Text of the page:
This is a major investment for HSBC, the project is well underway and deployment will start to roll-out in the first tranche of countries later this year.

HSBC will be showcasing the new solution at this year’s International Cash and Treasury Management Conference in Vienna from 18th-20th September. Please call by the HSBC exhibition stand, if you are attending, to find out more.

So Yera, why do you think HSBC is in a strong position to respond to the above needs?

There are two key reasons: Firstly, we have made the significant investment to link our back offices which enable us to offer such a flexible solution, and secondly, because of who and what we are; we have huge currency positions and balances in a broad range of geographies. Our footprint, depth and business diversity in multiple geographies means we are very well placed to manage customers’ positions as part of our overall balance sheet. Neither reason would be sufficient in itself, but together they make a compelling proposition.

“Cross-currency, cross-border pooling, or the ‘Holy Grail’ as it is often called, is and always was a bit of a myth.”

Yera Hagopian, Senior Product Manager, Liquidity Services
This all sounds very positive Yera. Are you saying multi-bank, multi-currency, multi country and multi-legal entity liquidity management solutions are a reality today? Let me be even more specific. I am a multinational company with trade flows in 20 different currencies, including some ‘exotics’ operating in 30 countries across different time zones with three Regional Treasury Centres. Do you have a solution which provides for full set-off of balances across this multiple bank account structure?

Cross-currency, cross-border pooling, or the ‘Holy Grail’ as it is often called, is and always was a bit of a myth. Let’s face it, the number of countries in which a bank can net the balances of different legal entities of a company and, furthermore, report these on a net basis for its own regulatory capital reporting is very limited. If the bank can’t, then pooling in the strict sense of the word is not economic to offer to customers. After all, the bank will be incurring a cost of capital on the customers’ debit balances which it will not be able to pass onto the customer. So, what is actually called pooling in many countries is not really pooling at all.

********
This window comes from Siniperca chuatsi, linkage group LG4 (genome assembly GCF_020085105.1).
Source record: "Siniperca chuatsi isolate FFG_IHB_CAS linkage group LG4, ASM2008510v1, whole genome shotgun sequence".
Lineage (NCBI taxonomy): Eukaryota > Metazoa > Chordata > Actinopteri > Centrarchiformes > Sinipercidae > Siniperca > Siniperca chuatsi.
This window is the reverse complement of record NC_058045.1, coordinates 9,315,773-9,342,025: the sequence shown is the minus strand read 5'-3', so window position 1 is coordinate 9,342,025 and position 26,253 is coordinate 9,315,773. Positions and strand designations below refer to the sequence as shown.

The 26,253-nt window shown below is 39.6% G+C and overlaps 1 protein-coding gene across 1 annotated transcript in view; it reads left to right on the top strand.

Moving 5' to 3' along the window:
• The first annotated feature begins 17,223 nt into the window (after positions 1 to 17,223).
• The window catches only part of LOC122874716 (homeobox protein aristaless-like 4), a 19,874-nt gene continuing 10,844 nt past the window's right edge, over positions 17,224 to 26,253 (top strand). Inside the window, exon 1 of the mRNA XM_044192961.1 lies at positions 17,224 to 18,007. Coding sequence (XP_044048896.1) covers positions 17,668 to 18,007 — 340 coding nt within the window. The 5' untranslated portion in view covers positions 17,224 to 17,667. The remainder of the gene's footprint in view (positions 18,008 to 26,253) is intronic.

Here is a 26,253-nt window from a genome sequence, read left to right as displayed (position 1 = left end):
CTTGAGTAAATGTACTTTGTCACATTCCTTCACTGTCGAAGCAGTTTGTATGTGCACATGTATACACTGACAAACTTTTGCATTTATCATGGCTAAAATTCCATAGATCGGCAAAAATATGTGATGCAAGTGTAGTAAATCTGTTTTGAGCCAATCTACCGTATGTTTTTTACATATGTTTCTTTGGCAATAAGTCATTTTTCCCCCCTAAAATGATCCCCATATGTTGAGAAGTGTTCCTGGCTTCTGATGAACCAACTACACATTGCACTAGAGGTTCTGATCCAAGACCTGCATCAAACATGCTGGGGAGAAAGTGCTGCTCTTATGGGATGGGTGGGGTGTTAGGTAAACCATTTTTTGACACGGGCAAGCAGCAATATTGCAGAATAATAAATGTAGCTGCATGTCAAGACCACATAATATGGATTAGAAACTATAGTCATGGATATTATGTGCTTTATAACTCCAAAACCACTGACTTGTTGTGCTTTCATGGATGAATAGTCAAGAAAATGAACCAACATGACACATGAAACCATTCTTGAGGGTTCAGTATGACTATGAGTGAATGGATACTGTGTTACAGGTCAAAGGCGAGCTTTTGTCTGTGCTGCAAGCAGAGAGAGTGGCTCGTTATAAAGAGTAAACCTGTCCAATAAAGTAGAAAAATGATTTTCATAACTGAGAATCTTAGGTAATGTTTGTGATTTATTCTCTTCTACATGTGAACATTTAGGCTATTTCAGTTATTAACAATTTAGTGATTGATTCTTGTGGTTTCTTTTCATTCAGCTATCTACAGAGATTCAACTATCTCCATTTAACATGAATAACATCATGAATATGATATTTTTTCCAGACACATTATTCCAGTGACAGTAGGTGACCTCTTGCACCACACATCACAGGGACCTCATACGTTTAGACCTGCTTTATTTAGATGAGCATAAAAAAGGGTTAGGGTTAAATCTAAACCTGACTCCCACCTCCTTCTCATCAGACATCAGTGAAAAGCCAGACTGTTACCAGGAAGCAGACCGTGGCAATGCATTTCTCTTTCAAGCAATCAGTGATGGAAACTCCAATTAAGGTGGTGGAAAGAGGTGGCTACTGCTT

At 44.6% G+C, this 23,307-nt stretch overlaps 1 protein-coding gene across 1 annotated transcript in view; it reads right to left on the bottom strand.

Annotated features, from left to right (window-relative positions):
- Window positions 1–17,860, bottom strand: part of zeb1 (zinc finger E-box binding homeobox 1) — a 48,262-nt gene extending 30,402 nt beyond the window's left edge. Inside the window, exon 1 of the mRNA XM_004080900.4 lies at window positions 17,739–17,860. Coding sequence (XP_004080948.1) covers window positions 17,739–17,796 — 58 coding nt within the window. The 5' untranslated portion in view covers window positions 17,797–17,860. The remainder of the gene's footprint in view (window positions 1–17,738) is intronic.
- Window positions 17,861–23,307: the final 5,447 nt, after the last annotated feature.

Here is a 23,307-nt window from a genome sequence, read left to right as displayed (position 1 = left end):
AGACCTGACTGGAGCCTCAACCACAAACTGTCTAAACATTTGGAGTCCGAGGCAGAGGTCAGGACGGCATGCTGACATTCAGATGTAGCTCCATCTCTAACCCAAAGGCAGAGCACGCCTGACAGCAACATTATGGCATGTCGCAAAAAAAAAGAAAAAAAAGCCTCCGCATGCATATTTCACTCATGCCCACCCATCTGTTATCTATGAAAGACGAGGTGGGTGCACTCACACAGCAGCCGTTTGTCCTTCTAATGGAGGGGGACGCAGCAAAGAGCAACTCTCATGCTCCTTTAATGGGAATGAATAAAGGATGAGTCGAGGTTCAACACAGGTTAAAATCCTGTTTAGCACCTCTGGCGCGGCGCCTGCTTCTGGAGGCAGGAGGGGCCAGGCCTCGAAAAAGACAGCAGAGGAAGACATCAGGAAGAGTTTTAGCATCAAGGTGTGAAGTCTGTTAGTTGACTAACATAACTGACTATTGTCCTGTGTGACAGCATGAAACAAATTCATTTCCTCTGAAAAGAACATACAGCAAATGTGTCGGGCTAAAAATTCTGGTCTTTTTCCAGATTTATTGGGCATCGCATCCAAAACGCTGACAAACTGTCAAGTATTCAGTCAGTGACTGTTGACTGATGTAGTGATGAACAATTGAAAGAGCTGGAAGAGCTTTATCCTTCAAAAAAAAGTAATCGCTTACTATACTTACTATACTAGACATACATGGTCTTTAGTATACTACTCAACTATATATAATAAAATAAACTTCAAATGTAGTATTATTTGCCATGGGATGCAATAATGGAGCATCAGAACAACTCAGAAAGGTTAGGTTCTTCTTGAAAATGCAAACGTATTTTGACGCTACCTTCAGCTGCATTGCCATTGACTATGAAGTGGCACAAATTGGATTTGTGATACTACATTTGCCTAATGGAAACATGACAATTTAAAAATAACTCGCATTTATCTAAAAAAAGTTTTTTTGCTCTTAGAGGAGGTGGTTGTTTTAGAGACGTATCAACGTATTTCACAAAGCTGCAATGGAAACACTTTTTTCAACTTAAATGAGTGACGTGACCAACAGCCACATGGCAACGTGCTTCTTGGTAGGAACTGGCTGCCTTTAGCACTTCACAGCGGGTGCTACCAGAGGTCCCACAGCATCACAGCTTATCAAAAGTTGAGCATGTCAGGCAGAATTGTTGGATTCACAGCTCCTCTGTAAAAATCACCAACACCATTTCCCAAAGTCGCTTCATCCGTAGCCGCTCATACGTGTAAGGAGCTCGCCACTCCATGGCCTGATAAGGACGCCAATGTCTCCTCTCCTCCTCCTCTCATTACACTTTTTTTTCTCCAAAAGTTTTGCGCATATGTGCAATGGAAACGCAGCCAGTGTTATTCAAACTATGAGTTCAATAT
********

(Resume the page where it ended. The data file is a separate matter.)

Our solution is best described as interest optimisation whereby credit and debit balances are priced incorporating a significantly narrowed margin to the extent that they are equal and opposite. You probably detected I deliberately didn’t use the term ‘offset’. If we understand this, we can easily see that this approach can be extended across many countries and currencies.

The solution to which you allude is therefore possible subject to country regulations, the pace of our roll-out of back office connectivity and the extent to which we can include third party bank balances via bi-lateral agreements and SWIFT connectivity.

Robin, how does HSBC see the future for corporate liquidity management or has it gone far enough?

Actually, it is surprising how neglected liquidity management still is. It is far easier to argue over the cost of an individual transaction and leave the liquidity to manage itself – a classic case of the ’tail wagging the dog.’ There is almost a tacit agreement that the balances compensate for the transactional business but how much are the balances worth or indeed what are the balances? No one seems to know. However, there are signs the market is waking up and more and more transactional business is being awarded on the basis of good liquidity management tools. Another development we see is the integration of automated investment tools with liquidity solutions to optimise interest earnings on surplus cash balances. HSBC is developing these STP capabilities in conjunction with its new global liquidity platform and in the case of passive management it will shortly be possible to invest via an automated sweep in HSBC’s Global Liquidity Funds operated by our colleagues at HSBC Investments.

Yera, we hear much about internal drivers within organisations. How do these sit with a global liquidity management approach?